With the help of the California Rifle & Pistol Association, five California residents have lodged a complaint against the state for passing a law limiting the amount of ammunition a person can carry. Late last month, U.S. District Judge Roger Benitez of San Diego blocked the law from being enforced while the suit is underway.
The judge wrote in his court order, “If this injunction does not issue, hundreds of thousands, if not millions, of otherwise law-abiding citizens will have an untenable choice: become an outlaw or dispossess one’s self of lawfully acquired property.” Benitez seemed to agree with the plaintiffs, saying the law in question effectively prevents someone from using “whatever common magazine size he or she judges best suits the situation.” Finally, the judge wrote unambiguously in the injunction that “the State of California’s desire to criminalize simple possession of a firearm magazine able to hold more than 10 rounds is precisely the type of policy choice that the Constitution takes off the table.”
California has been embroiled in debates about gun control, especially since the brutal mass shooting that occurred in San Bernardino in 2015. And even before that, the state passed a law in 2000 preventing the sale or purchase of magazines holding more than 10 rounds, except in cases involving current and retired police officers and movie actors. Possession, however, was not restricted by the law.
According to the complaint, California voters intensified the 2000 ban by making possession illegal and by adding more extreme penalties such as a year-long prison sentence and a $100 fine for each “large-capacity” magazine. The complaint alleges that the extreme ban (under Proposition 63) violates a person’s Second Amendment right to bear arms and undermines the Fourth Amendment protection against the seizure of property without fair remuneration.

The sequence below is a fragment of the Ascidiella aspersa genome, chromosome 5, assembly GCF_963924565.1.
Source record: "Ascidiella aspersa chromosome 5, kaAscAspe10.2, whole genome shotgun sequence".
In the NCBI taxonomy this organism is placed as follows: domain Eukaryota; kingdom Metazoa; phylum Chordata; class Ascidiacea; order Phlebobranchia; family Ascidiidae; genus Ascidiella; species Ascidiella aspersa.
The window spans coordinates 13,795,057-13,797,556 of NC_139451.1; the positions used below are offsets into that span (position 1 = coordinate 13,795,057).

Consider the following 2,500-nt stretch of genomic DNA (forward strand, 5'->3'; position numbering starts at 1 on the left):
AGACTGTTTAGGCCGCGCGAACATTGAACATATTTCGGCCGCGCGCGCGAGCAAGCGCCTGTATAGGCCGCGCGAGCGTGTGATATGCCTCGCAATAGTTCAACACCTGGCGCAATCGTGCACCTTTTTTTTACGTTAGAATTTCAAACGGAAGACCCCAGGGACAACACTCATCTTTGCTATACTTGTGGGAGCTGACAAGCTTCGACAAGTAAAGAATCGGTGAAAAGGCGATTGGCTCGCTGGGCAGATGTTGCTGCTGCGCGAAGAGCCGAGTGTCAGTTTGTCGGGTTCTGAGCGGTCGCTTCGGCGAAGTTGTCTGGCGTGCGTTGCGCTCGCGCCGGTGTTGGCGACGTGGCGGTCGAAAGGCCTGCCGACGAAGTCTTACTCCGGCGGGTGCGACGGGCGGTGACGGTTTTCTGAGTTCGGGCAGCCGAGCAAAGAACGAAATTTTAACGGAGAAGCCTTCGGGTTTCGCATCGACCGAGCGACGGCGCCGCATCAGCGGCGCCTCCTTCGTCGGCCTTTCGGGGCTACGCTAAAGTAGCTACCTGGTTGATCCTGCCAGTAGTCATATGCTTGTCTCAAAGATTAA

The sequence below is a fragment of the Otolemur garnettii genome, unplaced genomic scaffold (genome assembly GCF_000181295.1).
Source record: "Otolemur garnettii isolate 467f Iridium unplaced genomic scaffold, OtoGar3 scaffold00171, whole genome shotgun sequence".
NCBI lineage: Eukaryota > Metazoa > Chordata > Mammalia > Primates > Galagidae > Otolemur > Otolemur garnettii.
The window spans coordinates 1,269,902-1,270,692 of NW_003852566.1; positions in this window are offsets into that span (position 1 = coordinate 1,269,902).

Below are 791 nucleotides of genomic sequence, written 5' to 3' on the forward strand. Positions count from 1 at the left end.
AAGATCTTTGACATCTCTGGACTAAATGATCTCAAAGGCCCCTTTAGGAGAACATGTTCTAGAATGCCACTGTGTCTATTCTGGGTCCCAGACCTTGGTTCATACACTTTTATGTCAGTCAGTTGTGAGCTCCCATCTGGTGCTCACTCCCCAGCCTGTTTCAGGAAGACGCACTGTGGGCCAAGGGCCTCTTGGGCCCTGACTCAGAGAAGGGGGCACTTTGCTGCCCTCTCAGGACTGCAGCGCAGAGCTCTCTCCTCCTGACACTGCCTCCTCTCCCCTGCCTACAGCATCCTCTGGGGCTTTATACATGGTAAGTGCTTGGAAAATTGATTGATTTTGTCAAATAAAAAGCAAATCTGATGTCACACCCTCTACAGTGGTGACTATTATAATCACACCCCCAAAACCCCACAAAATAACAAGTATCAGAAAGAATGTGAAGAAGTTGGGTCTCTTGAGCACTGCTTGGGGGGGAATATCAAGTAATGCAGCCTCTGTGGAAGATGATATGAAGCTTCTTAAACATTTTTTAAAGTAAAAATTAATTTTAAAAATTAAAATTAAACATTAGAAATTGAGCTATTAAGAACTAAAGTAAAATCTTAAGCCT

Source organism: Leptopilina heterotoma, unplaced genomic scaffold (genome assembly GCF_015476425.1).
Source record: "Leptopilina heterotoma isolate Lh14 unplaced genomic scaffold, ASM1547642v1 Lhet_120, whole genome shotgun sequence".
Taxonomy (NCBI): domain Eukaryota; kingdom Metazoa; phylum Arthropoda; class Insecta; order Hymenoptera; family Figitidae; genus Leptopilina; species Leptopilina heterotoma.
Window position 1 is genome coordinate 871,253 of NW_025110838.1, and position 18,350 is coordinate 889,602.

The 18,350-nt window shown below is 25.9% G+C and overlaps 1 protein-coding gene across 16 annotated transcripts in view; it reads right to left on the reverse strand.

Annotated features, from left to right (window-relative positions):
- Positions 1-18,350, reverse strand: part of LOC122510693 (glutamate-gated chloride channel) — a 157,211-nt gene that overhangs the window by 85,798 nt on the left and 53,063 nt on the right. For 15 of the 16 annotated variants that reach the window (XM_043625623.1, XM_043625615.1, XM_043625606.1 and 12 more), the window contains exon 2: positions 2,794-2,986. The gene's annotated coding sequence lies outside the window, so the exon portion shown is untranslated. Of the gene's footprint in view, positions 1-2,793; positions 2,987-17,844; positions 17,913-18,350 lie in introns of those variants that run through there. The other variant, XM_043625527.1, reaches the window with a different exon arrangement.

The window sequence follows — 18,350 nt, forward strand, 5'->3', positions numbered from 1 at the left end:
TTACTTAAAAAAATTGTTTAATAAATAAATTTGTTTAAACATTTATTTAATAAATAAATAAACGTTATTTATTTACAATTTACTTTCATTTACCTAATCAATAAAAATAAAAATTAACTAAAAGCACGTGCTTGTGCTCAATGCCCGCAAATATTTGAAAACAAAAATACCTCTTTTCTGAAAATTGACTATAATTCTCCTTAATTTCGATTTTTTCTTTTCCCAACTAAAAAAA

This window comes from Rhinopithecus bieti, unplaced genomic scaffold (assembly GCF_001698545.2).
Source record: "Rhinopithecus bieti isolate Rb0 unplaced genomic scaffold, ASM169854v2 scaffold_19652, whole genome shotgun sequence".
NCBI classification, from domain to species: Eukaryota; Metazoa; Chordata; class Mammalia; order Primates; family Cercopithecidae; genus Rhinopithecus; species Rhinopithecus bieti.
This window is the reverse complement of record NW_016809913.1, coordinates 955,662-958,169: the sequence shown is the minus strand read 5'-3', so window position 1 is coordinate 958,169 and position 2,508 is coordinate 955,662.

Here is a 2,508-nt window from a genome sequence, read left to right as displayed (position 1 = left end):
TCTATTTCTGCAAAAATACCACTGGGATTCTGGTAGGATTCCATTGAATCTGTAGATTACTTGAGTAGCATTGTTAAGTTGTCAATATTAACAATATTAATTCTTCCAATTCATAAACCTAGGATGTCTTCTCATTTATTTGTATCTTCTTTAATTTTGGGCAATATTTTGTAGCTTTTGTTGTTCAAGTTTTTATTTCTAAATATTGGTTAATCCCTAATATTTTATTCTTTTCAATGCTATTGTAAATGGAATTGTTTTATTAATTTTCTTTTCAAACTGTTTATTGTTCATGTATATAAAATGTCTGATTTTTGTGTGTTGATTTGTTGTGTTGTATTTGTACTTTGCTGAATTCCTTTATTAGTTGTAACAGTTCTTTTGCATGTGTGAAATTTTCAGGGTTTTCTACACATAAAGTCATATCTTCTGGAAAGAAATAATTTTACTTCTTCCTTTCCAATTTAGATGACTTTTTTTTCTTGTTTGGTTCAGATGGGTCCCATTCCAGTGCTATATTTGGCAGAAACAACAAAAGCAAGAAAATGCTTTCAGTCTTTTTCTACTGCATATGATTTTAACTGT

In his argument against the injunction, State Attorney General Xavier Becerra pointed out that magazines of this kind are well beyond the pale of constitutional protection, as evinced by mass shootings like the one in San Bernardino. After the injunction was released, Becarra had this to say: “Restricting large-capacity magazines and preventing them from ending up in the wrong hands is critical for the well-being of our communities.” Ironically, a similar request for injunction was denied in Sacramento, according to Becarra.
Chuck Michel, who is representing the plaintiffs, had another perspective: “Law abiding gun owners have a right to choose to have these magazines to help them defend themselves and their families.”
A Welcomed Injunction for Some
In justifying the injunction, Judge Benitez wrote “a final decision will take too long to offer relief, and because the statute will soon visit irrevocable harm on Plaintiffs and all those similarly situated a state-wide preliminary injunction is necessary and justified to maintain the status quo.”
Benitez’s injunction was most likely welcomed by the many California residents who, leading up to the implementation of the ban on July 1st, did not turn in their illegal magazines. Shasta County Sheriff Tom Bosenko, who resides in a pro-gun area, didn’t seem to take the ban all that seriously. “We’re not going to be knocking on anybody’s door looking for them. We’re essentially making law-abiding citizens into criminals with this new law,” he said, echoing the judge’s order. This isn’t totally surprising considering the fact that, when Connecticut passed a law requiring assault rifle owners to register their weapons, only 15 percent actually did so.
For now, we’ll have to wait and see how the case develops. Right now, it looks like the plaintiffs have the court on their side.